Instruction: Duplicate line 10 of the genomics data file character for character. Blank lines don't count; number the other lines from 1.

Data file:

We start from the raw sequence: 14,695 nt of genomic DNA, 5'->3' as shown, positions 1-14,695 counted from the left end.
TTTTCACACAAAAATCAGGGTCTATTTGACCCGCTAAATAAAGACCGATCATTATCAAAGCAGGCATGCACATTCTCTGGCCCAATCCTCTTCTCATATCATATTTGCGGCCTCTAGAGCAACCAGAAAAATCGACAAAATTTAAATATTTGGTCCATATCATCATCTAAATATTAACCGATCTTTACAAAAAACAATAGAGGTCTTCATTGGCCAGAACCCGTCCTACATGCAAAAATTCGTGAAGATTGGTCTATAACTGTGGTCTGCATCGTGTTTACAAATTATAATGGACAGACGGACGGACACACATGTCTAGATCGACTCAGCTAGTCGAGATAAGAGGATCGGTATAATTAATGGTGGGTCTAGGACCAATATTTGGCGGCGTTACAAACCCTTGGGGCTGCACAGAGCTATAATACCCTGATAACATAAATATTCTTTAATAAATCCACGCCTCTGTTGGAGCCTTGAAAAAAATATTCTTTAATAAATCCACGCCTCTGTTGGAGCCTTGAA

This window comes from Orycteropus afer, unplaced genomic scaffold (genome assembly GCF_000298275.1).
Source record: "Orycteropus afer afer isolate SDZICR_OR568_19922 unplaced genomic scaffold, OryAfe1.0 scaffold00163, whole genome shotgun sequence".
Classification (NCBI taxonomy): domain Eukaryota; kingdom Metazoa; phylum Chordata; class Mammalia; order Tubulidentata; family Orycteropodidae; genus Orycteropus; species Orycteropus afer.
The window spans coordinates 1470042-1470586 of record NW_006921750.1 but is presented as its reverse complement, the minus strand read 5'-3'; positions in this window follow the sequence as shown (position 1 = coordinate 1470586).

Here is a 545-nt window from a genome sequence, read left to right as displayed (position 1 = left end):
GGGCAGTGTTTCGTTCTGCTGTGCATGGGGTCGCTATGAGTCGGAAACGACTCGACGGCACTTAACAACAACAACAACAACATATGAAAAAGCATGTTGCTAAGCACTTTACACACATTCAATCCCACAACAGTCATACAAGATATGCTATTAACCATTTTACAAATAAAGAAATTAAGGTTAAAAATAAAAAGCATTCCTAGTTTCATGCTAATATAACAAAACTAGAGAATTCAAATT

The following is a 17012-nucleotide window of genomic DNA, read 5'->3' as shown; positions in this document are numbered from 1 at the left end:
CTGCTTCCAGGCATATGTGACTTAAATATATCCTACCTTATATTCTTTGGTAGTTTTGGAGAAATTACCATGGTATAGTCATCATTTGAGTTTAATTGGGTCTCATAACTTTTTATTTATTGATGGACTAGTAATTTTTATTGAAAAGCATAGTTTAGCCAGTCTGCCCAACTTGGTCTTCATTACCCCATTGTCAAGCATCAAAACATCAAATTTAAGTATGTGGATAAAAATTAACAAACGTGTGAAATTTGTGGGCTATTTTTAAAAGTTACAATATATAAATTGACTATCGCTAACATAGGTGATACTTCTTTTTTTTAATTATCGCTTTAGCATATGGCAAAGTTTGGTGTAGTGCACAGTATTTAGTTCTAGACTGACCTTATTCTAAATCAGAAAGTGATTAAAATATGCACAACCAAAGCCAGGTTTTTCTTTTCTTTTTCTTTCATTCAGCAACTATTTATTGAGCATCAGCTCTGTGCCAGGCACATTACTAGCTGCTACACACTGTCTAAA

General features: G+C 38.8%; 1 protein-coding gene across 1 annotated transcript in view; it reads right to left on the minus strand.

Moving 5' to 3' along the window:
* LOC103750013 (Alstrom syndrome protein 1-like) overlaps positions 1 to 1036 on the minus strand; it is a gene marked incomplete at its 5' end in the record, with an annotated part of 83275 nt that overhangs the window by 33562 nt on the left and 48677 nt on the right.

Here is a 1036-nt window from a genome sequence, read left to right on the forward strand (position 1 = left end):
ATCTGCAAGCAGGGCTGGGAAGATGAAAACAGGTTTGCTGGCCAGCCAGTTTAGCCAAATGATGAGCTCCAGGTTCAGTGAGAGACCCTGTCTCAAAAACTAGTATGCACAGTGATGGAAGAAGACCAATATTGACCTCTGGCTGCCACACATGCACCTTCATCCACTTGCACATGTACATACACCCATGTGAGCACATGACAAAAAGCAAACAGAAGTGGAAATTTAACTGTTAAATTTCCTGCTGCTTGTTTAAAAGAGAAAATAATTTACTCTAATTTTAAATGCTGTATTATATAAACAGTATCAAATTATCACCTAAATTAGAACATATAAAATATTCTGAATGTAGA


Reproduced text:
CTGCTTCCAGGCATATGTGACTTAAATATATCCTACCTTATATTCTTTGGTAGTTTTGGAGAAATTACCATGGTATAGTCATCATTTGAGTTTAATTGGGTCTCATAACTTTTTATTTATTGATGGACTAGTAATTTTTATTGAAAAGCATAGTTTAGCCAGTCTGCCCAACTTGGTCTTCATTACCCCATTGTCAAGCATCAAAACATCAAATTTAAGTATGTGGATAAAAATTAACAAACGTGTGAAATTTGTGGGCTATTTTTAAAAGTTACAATATATAAATTGACTATCGCTAACATAGGTGATACTTCTTTTTTTTAATTATCGCTTTAGCATATGGCAAAGTTTGGTGTAGTGCACAGTATTTAGTTCTAGACTGACCTTATTCTAAATCAGAAAGTGATTAAAATATGCACAACCAAAGCCAGGTTTTTCTTTTCTTTTTCTTTCATTCAGCAACTATTTATTGAGCATCAGCTCTGTGCCAGGCACATTACTAGCTGCTACACACTGTCTAAA